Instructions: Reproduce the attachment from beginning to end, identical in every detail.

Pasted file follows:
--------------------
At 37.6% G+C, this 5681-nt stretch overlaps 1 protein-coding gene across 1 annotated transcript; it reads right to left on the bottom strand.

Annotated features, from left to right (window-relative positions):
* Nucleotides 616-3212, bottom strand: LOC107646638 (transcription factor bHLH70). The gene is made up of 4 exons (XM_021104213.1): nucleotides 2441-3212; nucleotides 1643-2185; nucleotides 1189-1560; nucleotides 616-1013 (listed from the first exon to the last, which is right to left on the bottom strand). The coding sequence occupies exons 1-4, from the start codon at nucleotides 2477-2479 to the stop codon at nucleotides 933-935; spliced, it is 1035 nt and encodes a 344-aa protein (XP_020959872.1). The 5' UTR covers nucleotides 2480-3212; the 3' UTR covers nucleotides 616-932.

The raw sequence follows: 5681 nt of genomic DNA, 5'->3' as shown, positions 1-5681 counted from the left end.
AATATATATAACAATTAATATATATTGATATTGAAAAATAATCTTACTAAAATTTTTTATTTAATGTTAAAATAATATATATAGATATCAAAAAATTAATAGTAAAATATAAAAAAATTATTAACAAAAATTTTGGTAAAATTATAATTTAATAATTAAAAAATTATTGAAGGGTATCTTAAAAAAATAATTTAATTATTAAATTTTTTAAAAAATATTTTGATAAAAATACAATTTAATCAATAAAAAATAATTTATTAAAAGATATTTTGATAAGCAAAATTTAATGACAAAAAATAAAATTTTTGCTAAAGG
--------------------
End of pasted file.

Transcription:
At 37.6% G+C, this 5681-nt stretch overlaps 1 protein-coding gene across 1 annotated transcript; it reads right to left on the bottom strand.

Annotated features, from left to right (window-relative positions):
* Nucleotides 616-3212, bottom strand: LOC107646638 (transcription factor bHLH70). The gene is made up of 4 exons (XM_021104213.1): nucleotides 2441-3212; nucleotides 1643-2185; nucleotides 1189-1560; nucleotides 616-1013 (listed from the first exon to the last, which is right to left on the bottom strand). The coding sequence occupies exons 1-4, from the start codon at nucleotides 2477-2479 to the stop codon at nucleotides 933-935; spliced, it is 1035 nt and encodes a 344-aa protein (XP_020959872.1). The 5' UTR covers nucleotides 2480-3212; the 3' UTR covers nucleotides 616-932.

The raw sequence follows: 5681 nt of genomic DNA, 5'->3' as shown, positions 1-5681 counted from the left end.
AATATATATAACAATTAATATATATTGATATTGAAAAATAATCTTACTAAAATTTTTTATTTAATGTTAAAATAATATATATAGATATCAAAAAATTAATAGTAAAATATAAAAAAATTATTAACAAAAATTTTGGTAAAATTATAATTTAATAATTAAAAAATTATTGAAGGGTATCTTAAAAAAATAATTTAATTATTAAATTTTTTAAAAAATATTTTGATAAAAATACAATTTAATCAATAAAAAATAATTTATTAAAAGATATTTTGATAAGCAAAATTTAATGACAAAAAATAAAATTTTTGCTAAAGG